Jeff Beck (Wallington (England), June 24, 1944) is a rock guitarist who played in various influential bands in the 60s and 70s.
When Eric Clapton exchanged The Yardbirds for John Mayall’s Bluesbreakers in 1965 (because The Yardbirds exchanged their blues influences for other horizons), Beck replaced him. He played until then in the band The Tridents, which had brought it no further than many performances and some demos. Beck made a big impression at The Yardbirds with his progressive sound effects such as distortion and feedback, which can be heard on the Yardbirds hits Heart full of Soul (1965) and Shapes of Things (1966).
Beck remained part of The Yardbirds for only 18 months. He left the band during an American tour at the end of 1966. At the beginning of 1967 he formed his own Jeff Beck Group with bassist Ron Wood (from The Birds), drummer Ainsley Dunbar (from John Mayall’s Bluesbreakers) and singer Rod Stewart (from Steampacket). Before the first single was recorded, Dunbar was replaced by Micky Waller.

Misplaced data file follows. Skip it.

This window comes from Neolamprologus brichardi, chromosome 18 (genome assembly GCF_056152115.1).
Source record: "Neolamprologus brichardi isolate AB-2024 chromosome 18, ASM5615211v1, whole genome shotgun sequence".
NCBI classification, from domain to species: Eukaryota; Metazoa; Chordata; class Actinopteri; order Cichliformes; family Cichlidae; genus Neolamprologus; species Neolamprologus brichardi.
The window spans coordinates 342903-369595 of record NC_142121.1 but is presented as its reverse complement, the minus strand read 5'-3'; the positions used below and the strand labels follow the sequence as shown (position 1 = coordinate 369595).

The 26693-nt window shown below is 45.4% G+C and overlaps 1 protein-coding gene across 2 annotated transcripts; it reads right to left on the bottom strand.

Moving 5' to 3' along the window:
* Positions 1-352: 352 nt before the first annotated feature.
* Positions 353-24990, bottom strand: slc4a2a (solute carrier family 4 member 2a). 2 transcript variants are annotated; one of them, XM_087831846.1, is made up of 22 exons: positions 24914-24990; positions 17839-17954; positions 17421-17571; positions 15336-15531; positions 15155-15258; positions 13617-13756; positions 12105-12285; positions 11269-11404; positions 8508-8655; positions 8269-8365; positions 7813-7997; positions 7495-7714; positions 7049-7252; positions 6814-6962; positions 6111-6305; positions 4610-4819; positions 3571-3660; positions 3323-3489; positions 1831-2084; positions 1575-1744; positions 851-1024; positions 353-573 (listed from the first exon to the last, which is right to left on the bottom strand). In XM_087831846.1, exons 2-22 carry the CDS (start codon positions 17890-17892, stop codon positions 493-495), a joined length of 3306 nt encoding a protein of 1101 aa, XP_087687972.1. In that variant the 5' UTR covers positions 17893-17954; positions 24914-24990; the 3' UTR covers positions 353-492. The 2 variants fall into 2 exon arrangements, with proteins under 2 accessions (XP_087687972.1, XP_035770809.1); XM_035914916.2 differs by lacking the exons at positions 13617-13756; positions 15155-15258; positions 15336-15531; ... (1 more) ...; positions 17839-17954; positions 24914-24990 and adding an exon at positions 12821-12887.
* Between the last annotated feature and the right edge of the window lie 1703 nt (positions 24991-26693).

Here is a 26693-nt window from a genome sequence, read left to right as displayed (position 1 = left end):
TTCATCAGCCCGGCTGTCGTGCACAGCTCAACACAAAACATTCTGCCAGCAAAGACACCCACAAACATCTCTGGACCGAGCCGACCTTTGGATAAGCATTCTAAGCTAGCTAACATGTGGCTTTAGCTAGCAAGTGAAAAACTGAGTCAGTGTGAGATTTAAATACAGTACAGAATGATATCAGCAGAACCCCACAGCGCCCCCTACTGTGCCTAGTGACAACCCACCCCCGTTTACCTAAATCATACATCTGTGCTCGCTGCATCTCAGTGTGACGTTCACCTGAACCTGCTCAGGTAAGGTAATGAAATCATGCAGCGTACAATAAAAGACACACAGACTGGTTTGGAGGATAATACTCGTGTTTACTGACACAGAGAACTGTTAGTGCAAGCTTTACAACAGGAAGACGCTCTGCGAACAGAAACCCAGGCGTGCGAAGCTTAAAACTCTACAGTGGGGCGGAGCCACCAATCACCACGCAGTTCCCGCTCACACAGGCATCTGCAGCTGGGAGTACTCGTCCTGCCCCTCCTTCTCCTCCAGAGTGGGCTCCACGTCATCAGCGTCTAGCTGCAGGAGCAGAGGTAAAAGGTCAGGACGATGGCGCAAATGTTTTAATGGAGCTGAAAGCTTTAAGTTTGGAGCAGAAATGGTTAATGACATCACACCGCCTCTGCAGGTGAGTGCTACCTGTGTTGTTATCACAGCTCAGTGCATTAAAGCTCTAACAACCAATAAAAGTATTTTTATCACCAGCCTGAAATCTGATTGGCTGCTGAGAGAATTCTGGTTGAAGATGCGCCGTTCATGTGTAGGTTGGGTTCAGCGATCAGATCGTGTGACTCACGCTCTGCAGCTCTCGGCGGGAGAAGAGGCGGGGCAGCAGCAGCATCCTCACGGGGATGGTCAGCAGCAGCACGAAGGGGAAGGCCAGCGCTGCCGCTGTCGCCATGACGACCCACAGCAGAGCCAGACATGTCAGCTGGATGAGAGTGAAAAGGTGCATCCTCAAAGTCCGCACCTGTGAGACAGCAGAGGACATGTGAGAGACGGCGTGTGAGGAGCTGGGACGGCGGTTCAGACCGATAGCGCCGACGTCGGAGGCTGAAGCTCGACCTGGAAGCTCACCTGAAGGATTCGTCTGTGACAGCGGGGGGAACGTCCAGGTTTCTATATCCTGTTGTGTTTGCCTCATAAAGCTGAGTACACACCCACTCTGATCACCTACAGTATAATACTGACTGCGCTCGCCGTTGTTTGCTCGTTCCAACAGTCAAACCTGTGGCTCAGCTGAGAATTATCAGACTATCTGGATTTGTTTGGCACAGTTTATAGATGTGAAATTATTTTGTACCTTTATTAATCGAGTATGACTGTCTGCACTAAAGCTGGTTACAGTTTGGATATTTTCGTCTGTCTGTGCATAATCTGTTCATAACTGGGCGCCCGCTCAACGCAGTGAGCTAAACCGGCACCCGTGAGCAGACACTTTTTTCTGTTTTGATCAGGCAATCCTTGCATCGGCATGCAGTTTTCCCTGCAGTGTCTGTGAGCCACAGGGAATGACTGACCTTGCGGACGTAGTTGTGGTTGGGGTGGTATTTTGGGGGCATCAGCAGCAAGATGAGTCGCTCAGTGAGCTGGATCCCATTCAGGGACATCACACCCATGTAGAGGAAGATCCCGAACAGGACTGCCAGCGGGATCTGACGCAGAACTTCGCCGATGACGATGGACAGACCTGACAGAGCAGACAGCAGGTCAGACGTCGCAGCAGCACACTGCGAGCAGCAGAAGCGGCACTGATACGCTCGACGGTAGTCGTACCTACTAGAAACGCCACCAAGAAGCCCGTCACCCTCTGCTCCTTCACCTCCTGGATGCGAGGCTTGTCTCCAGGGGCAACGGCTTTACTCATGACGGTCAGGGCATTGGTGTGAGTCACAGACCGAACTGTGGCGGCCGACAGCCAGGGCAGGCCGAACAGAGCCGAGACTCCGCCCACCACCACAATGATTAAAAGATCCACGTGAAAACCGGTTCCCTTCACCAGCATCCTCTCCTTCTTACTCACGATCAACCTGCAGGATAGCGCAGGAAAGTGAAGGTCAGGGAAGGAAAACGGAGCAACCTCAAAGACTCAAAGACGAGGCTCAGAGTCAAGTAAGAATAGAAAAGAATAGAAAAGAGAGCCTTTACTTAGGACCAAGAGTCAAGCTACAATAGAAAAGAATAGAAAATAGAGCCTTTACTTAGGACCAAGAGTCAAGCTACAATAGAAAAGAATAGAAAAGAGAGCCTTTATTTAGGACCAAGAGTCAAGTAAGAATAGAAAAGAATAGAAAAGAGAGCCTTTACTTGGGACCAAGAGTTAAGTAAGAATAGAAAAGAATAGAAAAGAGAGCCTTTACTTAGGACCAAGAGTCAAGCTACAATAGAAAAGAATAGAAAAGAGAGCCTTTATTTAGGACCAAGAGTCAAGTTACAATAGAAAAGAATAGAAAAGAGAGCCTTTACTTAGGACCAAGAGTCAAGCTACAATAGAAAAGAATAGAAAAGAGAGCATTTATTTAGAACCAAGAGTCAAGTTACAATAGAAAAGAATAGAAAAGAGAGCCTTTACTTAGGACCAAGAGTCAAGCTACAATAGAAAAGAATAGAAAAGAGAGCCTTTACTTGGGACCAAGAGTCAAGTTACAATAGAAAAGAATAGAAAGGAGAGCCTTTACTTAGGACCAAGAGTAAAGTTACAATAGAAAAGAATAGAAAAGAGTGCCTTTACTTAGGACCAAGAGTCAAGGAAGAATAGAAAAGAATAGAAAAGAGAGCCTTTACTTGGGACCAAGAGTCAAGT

Producer Mickie Most wanted to turn Beck into a pop idol and had him (despite the presence of Stewart) lead vocals on the first two ‘commercial’ singles. The first, Hi ho silver lining, was a modest hit. The B-side was an adaptation of Bolero van Ravel under the title Beck’s Bolero with Keith Moon on drums and contributions from Yardbird’s buddy Jimmy Page. The second single, Tallyman (written by Graham Gouldman), did not do much, but on the B-side the impressive voice of Rod Stewart could be heard. Although the song was titled Rock my plimsoul and was attributed to “Jeffrey Rod” (Beck and Stewart), it was no more than an adaptation of the blues song Rock me baby, best known for B.B. King.